Meanwhile, Australian Bureau of Statistics staff are calling for increased funding and end to job cuts in order to enable workers to deal with any overhaul to the Census.
In anticipation of a decision by government on the future of the Census, the Community and Public Sector Union said that funds were urgently need to upgrade computer systems and ensure that staffing levels could meet the ongoing demand for its services.
CPSU President Alistair Waters said: ‘It is vital that government and the ABS protects the reputation of what is a vital public service and national institution.
‘The ABS performs a crucial role in underpinning so much of what we need to know about Australia to provide good public services and it is too important to be allowed to decline.
‘That is why government must ensure the ABS can do its job and do it to the best of its ability. uccessive budget cuts and efficiency dividends have already taken their toll with one in ten staff positions axed and almost $80 million taken from its budget over the past two years.
‘This has led to a significant loss of skills and experience and various programs such as Measures of Australia’s Progress and Australian Social Trends being discontinued. This cannot be allowed to go on.’
Staff continue to raise the issues of mounting workloads and an antiquated computer system with management, Waters said.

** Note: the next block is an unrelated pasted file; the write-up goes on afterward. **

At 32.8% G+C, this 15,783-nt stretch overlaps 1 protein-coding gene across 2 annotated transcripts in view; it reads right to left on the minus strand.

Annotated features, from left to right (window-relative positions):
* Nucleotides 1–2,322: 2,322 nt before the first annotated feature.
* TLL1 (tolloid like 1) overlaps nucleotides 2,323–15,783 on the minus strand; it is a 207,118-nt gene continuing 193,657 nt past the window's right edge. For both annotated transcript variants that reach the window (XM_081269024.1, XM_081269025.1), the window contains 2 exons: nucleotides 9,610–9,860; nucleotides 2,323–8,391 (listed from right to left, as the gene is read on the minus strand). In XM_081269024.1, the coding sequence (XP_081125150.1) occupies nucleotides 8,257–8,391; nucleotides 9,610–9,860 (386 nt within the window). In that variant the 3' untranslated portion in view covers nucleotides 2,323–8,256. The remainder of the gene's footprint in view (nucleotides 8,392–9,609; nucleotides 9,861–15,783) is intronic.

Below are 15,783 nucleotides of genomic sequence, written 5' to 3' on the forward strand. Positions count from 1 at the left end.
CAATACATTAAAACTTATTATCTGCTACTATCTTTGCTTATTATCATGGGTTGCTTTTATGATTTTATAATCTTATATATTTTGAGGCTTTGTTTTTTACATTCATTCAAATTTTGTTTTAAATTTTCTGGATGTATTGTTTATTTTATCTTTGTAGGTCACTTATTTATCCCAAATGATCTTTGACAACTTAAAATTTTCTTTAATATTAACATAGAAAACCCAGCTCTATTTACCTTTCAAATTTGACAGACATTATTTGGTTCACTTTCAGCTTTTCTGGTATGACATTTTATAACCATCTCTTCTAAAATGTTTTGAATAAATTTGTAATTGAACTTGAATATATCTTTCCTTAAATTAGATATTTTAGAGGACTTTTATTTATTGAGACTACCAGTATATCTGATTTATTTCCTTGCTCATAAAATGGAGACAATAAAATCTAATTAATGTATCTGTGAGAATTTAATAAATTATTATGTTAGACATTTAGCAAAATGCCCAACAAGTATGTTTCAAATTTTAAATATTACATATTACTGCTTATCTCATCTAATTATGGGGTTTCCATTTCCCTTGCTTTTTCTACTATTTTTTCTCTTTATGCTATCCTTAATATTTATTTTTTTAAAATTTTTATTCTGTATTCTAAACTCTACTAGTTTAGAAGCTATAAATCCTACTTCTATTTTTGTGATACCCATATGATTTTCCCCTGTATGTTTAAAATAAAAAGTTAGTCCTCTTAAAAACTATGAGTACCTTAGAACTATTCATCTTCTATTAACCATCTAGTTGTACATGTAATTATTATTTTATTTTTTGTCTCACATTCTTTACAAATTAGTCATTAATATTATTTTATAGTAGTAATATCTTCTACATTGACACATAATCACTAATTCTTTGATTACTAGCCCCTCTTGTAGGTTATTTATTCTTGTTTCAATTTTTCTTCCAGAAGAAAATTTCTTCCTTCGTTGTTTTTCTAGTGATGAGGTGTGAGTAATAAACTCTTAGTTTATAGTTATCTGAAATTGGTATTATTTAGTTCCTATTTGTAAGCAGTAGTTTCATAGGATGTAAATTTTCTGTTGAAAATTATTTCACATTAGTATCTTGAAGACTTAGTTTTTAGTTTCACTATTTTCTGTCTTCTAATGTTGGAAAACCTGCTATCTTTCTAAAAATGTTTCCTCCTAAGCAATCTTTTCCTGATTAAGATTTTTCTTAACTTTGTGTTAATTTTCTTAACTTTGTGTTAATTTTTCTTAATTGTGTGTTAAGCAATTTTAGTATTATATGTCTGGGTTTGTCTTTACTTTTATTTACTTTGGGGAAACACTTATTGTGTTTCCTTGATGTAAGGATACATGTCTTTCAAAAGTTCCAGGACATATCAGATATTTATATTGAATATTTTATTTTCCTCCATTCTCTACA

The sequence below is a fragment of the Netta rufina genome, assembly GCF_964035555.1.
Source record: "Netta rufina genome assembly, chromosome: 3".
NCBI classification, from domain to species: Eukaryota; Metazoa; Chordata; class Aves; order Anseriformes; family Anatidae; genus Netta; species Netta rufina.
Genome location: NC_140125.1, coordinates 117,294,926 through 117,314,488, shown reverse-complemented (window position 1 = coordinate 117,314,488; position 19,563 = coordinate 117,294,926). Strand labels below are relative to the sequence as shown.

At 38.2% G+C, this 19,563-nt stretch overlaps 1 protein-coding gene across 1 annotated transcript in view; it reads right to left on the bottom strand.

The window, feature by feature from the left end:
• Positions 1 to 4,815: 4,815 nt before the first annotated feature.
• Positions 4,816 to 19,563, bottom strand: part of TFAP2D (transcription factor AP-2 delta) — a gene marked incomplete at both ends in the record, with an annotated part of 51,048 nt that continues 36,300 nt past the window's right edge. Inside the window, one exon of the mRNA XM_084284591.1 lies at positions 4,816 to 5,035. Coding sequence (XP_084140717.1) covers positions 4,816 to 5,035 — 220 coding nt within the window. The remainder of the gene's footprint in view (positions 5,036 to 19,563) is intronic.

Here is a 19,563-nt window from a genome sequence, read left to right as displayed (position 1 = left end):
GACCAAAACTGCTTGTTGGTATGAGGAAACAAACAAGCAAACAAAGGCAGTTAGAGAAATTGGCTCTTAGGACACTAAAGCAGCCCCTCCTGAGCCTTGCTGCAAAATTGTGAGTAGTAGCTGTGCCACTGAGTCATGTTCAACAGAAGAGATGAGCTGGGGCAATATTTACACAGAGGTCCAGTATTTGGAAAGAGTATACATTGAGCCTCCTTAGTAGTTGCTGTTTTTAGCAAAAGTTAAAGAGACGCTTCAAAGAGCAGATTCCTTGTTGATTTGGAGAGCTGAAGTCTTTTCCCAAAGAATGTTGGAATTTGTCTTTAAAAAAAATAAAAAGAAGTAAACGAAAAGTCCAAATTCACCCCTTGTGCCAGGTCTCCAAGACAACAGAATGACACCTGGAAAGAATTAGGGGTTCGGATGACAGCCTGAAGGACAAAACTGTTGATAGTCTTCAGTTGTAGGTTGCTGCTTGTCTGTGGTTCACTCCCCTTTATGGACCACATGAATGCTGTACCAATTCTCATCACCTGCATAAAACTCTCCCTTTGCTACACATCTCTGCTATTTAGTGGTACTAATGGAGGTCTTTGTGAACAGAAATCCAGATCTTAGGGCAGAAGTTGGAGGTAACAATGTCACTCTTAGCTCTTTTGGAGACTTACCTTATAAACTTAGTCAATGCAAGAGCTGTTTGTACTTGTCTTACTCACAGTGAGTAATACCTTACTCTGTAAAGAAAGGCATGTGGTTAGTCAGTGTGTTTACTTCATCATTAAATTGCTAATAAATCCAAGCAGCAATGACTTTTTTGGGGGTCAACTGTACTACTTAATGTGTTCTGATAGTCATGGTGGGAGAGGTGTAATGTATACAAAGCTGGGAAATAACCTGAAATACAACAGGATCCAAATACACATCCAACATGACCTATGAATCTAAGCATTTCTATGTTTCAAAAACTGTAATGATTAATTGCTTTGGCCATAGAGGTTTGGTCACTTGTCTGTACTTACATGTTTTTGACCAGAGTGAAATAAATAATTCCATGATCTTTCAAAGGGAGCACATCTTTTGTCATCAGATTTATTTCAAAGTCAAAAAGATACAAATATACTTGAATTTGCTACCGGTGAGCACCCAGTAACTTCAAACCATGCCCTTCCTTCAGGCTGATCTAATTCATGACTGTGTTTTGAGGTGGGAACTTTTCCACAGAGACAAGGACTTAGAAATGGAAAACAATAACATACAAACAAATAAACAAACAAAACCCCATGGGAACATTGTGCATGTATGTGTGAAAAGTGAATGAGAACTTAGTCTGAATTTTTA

He warned: ‘Staff constantly deal with change and embrace it but they can only do so much.
‘At this critical juncture we once again call upon the government to properly fund the ABS so that it can continue to provide first class statistics and information to government and other stakeholders. Without good data, government can’t make good decisions.’
ABS has 2528 full time equivalent staff.
Meanwhile, employers are trying to cut the wages of hospitality, retail, pharmacy, dry cleaning and laundry workers says the Australian Council of Trade Unions (ACTU).
ACTU Secretary Dave Oliver said employer groups have lodged submissions with the Fair Work Commission to cut penalty rates paid to workers in these industries under the review of modern awards currently underway.
‘Hospitality, retail, pharmacy, dry cleaning and laundry workers are some of the lowest paid workers in the country who rely on penalty rates as part of their take home pay,’ said Oliver.
‘These workers sacrifice their weekends away from family and friends, they work late nights and early mornings, and they should be paid for that.’
Oliver said a sudden pay cut will leave many workers struggling to pay their bills.
He said: ‘Penalty rates are not spare cash people splash around – they are part of take home wages that hard working Australians rely on to pay their rent or mortgage and put food on the table.
‘If you cut people’s wages, they have less money to spend in shops, in pharmacies, in restaurants – the very businesses that are driving this attack.’
Oliver added that cutting penalty rates has nothing to do with job creation or productivity, it is about attacking people’s pay packets.
He stressed: ‘There is no evidence linking productivity or employment levels with penalty rates, a finding confirmed by the Fair Work Commission.
‘The business community justifies its push to get rid of penalty rates by saying they are making it unaffordable to hire workers but this is simply not true.
‘The share of business income going to wages in several key sectors has fallen in recent years, while the Fair Work Commission itself found no evidence to show that cutting penalty rates leads to employers hiring more staff.’
Oliver said unions will fight the move by employers to cut penalty rates and lower wages in the Fair Work Commission.